Arthropod-borne flaviviruses, and especially dengue viruses, cause a wide range of important human diseases for which there are no specific therapies. To address this critical shortfall in preparedness to confront these emerging and re-emerging viruses we have established a program to investigate host factors as targets of anti-dengue therapy. We have discovered many novel drug targets using functional genomics and en masse biochemical approaches. Among these are the 3'-5' exonucleases of the DnaQ/DEDDh superfamily of enzymes: EXD2, WRN and ERI3 (PRNPIP)). These enzymes are highly related to virally encoded exonucleases in SARS coronavirus and Lassa fever virus suggesting that the DnaQ/DEDDh superfamily of enzymes is widely used by pathogenic viruses and thus inhibitors of these enzymes could have broad spectrum of activity. We propose to characterize these enzymes in detail and to identify compounds that inhibit their activity and dengue infection. This will be achieved by 1) Developing in vitro assays for EXD2, WRN and ERI3 and 2) developing in vivo (yeast-based) assays to screen inhibitors of EXD2, WRN and ERI3. Significance to public health. Flaviviruses, and especially dengue virus, are an emerging threat to public health in the US, a current risk to our armed forces and other citizens deployed around the world, and a major problem globally. At this time there is little that can be done to prevent or treat the majority of flaviviral infections and therefore development of anti-flaviviral drugs is of crucial importance.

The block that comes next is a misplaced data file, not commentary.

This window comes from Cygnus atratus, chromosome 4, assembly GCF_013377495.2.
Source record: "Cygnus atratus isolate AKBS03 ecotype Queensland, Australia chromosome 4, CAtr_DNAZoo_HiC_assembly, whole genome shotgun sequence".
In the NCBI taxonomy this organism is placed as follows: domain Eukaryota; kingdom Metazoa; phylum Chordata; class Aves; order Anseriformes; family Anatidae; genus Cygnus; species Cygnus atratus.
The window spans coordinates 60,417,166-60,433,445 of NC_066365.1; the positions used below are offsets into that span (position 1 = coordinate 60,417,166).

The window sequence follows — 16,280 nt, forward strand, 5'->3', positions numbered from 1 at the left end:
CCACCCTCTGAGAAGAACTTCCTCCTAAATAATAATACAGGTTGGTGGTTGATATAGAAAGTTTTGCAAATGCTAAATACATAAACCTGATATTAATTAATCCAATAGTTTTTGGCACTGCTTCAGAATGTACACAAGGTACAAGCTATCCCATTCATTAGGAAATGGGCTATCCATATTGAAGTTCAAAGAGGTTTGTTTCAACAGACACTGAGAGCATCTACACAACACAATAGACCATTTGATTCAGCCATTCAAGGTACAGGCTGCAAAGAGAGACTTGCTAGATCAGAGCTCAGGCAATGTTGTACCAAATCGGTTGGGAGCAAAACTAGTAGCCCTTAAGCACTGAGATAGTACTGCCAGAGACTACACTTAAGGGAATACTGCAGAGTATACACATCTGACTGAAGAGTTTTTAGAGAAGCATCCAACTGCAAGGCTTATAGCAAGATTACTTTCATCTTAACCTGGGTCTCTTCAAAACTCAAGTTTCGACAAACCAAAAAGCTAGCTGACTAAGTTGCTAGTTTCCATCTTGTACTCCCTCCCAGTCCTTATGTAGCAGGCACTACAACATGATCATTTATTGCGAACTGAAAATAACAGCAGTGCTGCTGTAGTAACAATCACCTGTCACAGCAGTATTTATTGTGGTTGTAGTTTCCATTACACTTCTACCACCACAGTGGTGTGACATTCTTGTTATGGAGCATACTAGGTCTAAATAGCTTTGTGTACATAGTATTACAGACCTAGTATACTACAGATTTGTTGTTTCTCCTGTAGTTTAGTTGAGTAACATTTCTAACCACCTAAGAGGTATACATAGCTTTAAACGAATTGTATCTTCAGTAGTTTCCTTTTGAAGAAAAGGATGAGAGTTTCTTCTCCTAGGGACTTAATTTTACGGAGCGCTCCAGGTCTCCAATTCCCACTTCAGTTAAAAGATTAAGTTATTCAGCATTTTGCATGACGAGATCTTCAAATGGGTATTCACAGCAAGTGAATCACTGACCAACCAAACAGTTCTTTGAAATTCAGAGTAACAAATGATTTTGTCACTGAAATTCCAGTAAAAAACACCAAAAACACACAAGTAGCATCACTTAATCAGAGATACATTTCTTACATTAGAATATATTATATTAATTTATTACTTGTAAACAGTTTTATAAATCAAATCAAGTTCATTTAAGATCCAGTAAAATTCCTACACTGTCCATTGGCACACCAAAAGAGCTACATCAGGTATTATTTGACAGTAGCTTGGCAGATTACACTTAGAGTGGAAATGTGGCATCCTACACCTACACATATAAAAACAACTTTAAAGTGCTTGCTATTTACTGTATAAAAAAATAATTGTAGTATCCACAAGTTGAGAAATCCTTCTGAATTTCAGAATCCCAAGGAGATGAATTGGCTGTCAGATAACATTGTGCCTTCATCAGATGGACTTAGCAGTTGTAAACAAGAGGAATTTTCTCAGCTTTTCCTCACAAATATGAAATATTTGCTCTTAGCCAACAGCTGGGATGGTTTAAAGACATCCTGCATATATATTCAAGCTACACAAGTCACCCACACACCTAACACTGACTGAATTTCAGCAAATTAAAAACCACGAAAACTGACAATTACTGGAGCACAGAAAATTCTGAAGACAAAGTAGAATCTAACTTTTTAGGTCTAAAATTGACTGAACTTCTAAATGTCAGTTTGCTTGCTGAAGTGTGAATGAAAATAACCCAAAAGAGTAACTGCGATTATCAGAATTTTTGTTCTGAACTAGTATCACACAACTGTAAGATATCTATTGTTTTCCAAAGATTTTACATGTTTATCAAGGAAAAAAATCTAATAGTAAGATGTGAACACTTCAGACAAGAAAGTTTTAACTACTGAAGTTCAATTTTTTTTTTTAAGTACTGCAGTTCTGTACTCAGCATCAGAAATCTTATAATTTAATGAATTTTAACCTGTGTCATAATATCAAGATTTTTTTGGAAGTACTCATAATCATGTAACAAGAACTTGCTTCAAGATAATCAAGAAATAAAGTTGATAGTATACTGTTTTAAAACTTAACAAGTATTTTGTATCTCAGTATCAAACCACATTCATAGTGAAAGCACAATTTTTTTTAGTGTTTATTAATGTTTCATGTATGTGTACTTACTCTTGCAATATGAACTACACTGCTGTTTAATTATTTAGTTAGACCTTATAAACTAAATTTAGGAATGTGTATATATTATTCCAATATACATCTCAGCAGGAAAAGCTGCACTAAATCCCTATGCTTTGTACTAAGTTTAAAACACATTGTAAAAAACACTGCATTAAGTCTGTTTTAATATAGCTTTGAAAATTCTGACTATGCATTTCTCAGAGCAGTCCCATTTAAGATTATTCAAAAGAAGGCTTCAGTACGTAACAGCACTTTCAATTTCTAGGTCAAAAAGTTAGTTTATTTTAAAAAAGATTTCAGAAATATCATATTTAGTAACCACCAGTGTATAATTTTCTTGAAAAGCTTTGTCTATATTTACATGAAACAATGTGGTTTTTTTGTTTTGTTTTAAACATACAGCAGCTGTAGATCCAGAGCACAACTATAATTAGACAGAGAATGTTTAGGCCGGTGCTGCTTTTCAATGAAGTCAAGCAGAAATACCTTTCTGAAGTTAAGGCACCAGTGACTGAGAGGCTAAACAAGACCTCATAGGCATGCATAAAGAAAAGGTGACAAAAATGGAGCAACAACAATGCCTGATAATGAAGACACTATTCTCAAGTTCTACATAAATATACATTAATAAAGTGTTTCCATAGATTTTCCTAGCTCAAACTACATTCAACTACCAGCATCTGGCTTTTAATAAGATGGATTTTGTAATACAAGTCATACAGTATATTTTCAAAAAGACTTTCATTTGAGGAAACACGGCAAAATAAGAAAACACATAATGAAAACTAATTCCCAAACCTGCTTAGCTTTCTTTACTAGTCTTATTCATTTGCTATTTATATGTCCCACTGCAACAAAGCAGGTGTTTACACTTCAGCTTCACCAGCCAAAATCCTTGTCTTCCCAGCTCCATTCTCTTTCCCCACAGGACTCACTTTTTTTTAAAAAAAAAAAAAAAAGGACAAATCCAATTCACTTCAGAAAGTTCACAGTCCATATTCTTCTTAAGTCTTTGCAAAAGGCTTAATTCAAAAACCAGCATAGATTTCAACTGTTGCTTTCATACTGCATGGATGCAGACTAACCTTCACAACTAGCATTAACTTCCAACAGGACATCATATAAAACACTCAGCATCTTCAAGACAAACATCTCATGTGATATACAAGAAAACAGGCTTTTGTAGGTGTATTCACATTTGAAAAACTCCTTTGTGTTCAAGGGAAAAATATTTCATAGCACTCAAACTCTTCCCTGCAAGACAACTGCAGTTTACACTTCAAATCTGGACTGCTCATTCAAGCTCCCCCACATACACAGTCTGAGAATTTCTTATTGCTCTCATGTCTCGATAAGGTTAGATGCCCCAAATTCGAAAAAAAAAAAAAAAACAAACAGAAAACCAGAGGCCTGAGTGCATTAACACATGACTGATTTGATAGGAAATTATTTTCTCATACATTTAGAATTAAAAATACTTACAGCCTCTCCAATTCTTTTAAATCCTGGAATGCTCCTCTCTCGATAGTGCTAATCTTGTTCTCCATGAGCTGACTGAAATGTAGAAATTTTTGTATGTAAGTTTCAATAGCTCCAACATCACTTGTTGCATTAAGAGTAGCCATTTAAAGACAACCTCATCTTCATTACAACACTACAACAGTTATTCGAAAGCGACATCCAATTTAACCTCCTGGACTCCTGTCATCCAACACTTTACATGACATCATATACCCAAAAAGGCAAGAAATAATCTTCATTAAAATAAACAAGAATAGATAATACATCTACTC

Mosquito transmitted dengue viruses, cause a wide range of important human diseases for which there are no specific therapies. To address this critical shortfall in preparedness to confront these emerging and re-emerging viruses we propose to carry out work that will set the foundation for the discovery of new compounds that inhibit cellular enzymes that these viruses need to grow.
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